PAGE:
After reading this post from DamaskLove.com about foiling, I wanted to give it a try. At the time I only had the option of a laminator to foil my work which worked okay. Then a few days later (as if it were destined to be for me) the announcement of the MINC Foil Applicator popped up in one of my social media feeds. SWEET! I ordered my MINC as soon as I could from JoAnn, ripped open the box upon delivery and got to foiling. And then sadness hit me – I couldn’t get consistent coverage with my foiling.
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Frustrated MINC Foilers Like Me
In doing my research about the inconsistency of my foil output I came across several complaints or frustrated posts about the tool.
I purchased the machine about a week ago and I am having trouble with it. The pre-printed cards that came with the machine turn out great, but anything from my printer is very spotty. I have a very nice laser printer and I can’t get anything to turn out half way decent. I have tried a new black ink thinking it might be the problem, but no luck. I am going to try another brand of ink and see if that helps. sarajeancarro (Make The Cut Forum on April 4, 2015)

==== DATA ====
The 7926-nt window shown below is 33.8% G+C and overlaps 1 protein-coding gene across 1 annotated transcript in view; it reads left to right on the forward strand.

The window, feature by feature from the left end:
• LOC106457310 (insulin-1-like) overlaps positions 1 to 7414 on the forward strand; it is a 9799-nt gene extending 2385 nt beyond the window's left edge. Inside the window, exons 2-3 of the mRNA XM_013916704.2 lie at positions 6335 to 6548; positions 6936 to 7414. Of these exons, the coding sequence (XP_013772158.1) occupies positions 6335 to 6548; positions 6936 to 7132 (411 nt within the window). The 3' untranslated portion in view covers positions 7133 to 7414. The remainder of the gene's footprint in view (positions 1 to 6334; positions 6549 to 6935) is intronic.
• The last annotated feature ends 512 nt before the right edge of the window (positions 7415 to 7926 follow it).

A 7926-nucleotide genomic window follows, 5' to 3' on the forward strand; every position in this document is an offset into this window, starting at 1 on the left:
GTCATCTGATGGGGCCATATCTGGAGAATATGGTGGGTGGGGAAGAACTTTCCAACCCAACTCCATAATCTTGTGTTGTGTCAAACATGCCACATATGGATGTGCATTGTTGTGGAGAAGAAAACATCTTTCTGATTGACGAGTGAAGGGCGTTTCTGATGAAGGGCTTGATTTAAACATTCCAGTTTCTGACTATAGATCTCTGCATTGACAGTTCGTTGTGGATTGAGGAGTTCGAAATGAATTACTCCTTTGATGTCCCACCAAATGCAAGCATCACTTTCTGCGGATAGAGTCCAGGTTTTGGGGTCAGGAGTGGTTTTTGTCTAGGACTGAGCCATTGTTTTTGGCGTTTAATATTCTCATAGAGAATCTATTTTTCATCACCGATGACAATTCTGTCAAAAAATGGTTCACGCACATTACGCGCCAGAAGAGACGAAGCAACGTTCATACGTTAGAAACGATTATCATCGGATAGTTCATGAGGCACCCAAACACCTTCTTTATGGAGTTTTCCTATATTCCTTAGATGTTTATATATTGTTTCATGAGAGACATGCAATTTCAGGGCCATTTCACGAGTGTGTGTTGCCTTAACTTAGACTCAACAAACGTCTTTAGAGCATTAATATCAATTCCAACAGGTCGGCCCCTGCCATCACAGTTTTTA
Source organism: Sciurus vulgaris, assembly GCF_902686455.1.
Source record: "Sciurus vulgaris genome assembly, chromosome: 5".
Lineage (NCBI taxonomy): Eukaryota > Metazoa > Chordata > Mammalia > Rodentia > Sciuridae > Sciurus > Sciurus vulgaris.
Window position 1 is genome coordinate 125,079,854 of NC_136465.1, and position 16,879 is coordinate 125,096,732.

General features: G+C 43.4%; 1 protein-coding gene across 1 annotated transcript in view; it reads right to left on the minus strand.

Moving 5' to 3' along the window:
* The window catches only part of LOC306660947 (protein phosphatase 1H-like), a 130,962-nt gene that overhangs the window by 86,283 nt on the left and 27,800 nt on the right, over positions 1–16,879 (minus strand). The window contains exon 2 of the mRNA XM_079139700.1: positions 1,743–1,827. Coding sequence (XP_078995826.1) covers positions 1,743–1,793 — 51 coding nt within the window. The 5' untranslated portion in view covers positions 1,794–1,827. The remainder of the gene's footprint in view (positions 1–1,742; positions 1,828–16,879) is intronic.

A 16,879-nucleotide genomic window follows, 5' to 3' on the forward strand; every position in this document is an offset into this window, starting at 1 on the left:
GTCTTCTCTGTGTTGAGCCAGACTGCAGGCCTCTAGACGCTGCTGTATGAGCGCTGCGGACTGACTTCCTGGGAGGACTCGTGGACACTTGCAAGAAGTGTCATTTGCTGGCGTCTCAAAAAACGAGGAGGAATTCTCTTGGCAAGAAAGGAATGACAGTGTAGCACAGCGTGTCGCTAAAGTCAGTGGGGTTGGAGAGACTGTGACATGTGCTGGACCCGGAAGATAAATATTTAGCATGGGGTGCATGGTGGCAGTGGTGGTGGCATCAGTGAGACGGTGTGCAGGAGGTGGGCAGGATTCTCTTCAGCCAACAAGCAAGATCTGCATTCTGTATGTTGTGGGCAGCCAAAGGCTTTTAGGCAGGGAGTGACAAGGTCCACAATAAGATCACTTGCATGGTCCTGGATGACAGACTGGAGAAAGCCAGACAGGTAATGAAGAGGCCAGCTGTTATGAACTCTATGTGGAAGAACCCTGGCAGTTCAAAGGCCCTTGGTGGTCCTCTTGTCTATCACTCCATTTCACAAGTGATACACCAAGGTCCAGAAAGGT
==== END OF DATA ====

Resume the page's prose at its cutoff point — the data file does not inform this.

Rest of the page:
I bought this to make foil prints. I also bought Minc foil – silver and blue. My prints are awful! The coverage is very spotty with the black toner showing through everywhere. I did very simple black prints and tried all of the different settings and even tried a different brand of foil and different paper stock. None of my results were good. All of them turned out with black specs showing through, and not just a little, but a lot! There isn’t much help in the manual to give you tips on how to fix this problem. I just wasted my money.” 1 out f 5 stars Very Disappointed (Amazon Customer Review on April 25, 2015)